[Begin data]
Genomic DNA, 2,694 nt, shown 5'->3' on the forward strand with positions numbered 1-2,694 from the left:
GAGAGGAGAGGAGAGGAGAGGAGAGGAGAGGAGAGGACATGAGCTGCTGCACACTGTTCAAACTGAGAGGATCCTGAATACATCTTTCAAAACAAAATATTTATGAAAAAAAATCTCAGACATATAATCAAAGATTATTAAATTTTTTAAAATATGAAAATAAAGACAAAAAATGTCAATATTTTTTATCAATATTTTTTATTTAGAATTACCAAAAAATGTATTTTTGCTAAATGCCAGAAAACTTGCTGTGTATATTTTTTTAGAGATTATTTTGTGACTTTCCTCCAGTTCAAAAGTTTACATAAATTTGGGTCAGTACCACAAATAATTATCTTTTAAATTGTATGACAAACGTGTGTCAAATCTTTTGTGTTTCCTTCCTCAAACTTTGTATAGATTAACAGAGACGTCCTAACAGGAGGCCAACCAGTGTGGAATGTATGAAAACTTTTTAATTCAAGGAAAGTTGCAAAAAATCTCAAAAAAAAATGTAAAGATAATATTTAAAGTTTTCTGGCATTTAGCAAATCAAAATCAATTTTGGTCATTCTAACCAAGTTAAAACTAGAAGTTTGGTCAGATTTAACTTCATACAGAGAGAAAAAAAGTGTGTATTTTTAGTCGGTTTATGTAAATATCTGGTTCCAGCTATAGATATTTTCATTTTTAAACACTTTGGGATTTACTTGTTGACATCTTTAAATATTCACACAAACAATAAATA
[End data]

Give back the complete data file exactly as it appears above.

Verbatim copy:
Genomic DNA, 2,694 nt, shown 5'->3' on the forward strand with positions numbered 1-2,694 from the left:
GAGAGGAGAGGAGAGGAGAGGAGAGGAGAGGAGAGGACATGAGCTGCTGCACACTGTTCAAACTGAGAGGATCCTGAATACATCTTTCAAAACAAAATATTTATGAAAAAAAATCTCAGACATATAATCAAAGATTATTAAATTTTTTAAAATATGAAAATAAAGACAAAAAATGTCAATATTTTTTATCAATATTTTTTATTTAGAATTACCAAAAAATGTATTTTTGCTAAATGCCAGAAAACTTGCTGTGTATATTTTTTTAGAGATTATTTTGTGACTTTCCTCCAGTTCAAAAGTTTACATAAATTTGGGTCAGTACCACAAATAATTATCTTTTAAATTGTATGACAAACGTGTGTCAAATCTTTTGTGTTTCCTTCCTCAAACTTTGTATAGATTAACAGAGACGTCCTAACAGGAGGCCAACCAGTGTGGAATGTATGAAAACTTTTTAATTCAAGGAAAGTTGCAAAAAATCTCAAAAAAAAATGTAAAGATAATATTTAAAGTTTTCTGGCATTTAGCAAATCAAAATCAATTTTGGTCATTCTAACCAAGTTAAAACTAGAAGTTTGGTCAGATTTAACTTCATACAGAGAGAAAAAAAGTGTGTATTTTTAGTCGGTTTATGTAAATATCTGGTTCCAGCTATAGATATTTTCATTTTTAAACACTTTGGGATTTACTTGTTGACATCTTTAAATATTCACACAAACAATAAATA